Aki Onda is an accidental musician. “To begin with, it was not like I understood music,” he told the British music magazine The Wire in 2013. “When I was a kid, I could barely play a harmonica, nor was I able to get a handle of the theories of music no matter how hard I tried to instill them in my head. So, early on, I gave up on music.”
Instead, he found an expressive outlet in photography. It seemed like a natural fit for Onda, who was born into a family of artists. His mother was a painter, and his father used to document his travels with a Super 8 camera. The grainy images captured Onda’s childhood imagination. As a teenager, Onda began taking photographs of musicians, leading to magazine commissions and photographic encounters with the likes of John Zorn and Arto Lindsay. Inspired by the new currents in art and music represented by these artists, Onda soon left his native Japan, traveling widely. While in London in the late 1980s, his camera broke. “I did not have enough saved for a new camera… I settled for a cassette Walkman…”
His decision to settle would prove auspicious: the Walkman has become his trademark instrument. For more than 20 years, he has used the Walkman to document the sonic contours of his daily life, accumulating a vast archive of personal field recordings. This archive has become the foundation for his much-lauded Cassette Memories project, an ongoing engagement with personal memory in which he fragments and layers his own recordings to obliquely reconstruct his memories.
Reading through Onda’s biography brought to mind a passage in Freud’s Civilization and its Discontents (1930) that postulates a relationship between recording technologies and memory: “In the camera, man has created an instrument that captures evanescent visual impressions, while the gramophone does the same for equally fleeting auditory impressions; both are essentially materializations of his innate faculty of recall, of his memory.”
This idea of materializing memory is central to Onda’s working practice. Through its attentiveness to spatiality and its relentless temporal abstraction, Onda’s music, often devoid of any metric pulse, seems to embody a distinct material presence. He wrote in his Cassette Memories project description, “What emerges from my sound memories is a sonic collage of ritualistic tape music.”
The phrase “sonic collage” underscores Onda’s interdisciplinary conception of music. It has become a cliché to describe texturally inventive music as “painterly,” but in Onda’s case such visual metaphors are almost unavoidable. He told The Wire, “The truth is, although I am labelled a musician, my musical influences are few and far between and I pull most of my ideas from other media.”
Perhaps a more fitting visual analogue to Onda’s music than collage would be the three-dimensional assemblages of Robert Rauschenberg. Like one of Rauschenberg’s assemblages, Onda’s music reaches out beyond the frame, beckoning to the listener even as it maintains its distance. It seems to teeter at the threshold between comprehensibility and inscrutability, the secret memories it contains hovering elusively, just beyond our reach.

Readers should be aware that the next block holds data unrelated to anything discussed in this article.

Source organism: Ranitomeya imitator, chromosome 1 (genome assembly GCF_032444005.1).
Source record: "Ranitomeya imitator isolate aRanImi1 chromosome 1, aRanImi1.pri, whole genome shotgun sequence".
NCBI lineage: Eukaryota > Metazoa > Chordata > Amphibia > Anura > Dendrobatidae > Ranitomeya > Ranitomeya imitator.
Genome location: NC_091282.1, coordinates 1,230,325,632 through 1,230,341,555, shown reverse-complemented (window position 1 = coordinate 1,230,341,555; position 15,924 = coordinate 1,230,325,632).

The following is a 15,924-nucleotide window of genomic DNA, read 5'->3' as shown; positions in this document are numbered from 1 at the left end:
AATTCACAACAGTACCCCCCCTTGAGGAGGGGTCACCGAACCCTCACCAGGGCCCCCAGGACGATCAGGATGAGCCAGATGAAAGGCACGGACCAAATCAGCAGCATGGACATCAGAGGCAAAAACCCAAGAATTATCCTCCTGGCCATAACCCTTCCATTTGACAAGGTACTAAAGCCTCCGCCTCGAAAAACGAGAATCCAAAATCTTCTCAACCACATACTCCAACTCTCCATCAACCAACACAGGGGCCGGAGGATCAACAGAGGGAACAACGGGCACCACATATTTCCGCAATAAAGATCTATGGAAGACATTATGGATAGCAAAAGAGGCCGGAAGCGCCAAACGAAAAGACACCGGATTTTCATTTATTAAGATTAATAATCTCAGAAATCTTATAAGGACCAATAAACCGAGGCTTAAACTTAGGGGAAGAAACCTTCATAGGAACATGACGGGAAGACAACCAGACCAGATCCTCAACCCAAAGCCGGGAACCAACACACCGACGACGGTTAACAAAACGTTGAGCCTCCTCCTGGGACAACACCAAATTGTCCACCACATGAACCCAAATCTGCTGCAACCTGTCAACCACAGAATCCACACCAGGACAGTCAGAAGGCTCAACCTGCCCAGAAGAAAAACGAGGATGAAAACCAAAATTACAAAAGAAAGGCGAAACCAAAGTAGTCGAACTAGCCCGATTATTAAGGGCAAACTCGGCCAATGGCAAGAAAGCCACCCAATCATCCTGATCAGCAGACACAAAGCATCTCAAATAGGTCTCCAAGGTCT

Onda’s intent is not to retrace his memories indexically, but to lay bare their underlying morphology, their imperfect architecture. His sonic excavations seem to exist in the folds of memory, conjuring evocations that can’t be placed, indistinct somehow in their sensuous particularity. He told Tiny Mix Tapes, “I have to cut the bond with the original meanings first. Then, I’ll be able to use them for re-creating the other meanings. So it’s not like telling you about my personal history, which I’m not interested in at all. I’d like to make it abstract and open to the others.” What Onda is describing amounts to an auditory palimpsest. The original meaning and context of the audio is erased, but the audio itself remains as a trace upon which Onda and the listener can inscribe new meanings. Onda actively cultivates this intersubjective process of making meaning, telling The Wire, “My music exists where [the audience’s] gaze and my gaze cross.”
One question that remains is: why does Onda continue to use a cassette Walkman when there are a host of more modern gadgets available to him? Onda has said that he likes the characteristic imperfections of the cassette sound. “I just like things that are damaged, destroyed, scratched, ruined, wrecked, and not perfect,” he told Tiny Mix Tapes. This wabi-sabi ideal permeates nearly all of Onda’s work. Brian Eno captured the allure of damaged, lo-fi aesthetics in A Year with Swollen Appendices (1996) when he wrote, “The excitement of grainy film, of bleached-out black and white, is the excitement of witnessing events too momentous for the medium assigned to record them.”
Onda’s music is indeed momentous, but it is rooted in the mundane. In one of Onda’s soundscapes, birds chirping might give way to cars honking. It’s a familiar mixture of sounds to most people, but Aki’s careful curation and cultivation renders it unfamiliar.
Theorist Shuhei Hosokawa famously examined the Walkman’s capacity for defamiliarization in his piece “The Walkman Effect.” Writing in 1984, four years after the Walkman’s original release in Japan, he concluded, “the practical meaning of the Walkman is generated in the distance it poses between the reality and the real, the city and the urban, and particularly between the others and the I.”
Hosokawa saw this distancing effect as inevitable, a product of the private, hermetic nature of listening to a Walkman. Onda, however, by rebroadcasting his private soundscapes into a shared public space, seems to suggest the possibility of traversing the distance between “the others and the I.” After all, the Walkman’s very name implies an act of traversal. For that reason, Onda could not have selected a tool better suited to his art.
Aki Onda will perform live in the Walker galleries on Thursday, May 14 at 6, 7, and 8 pm.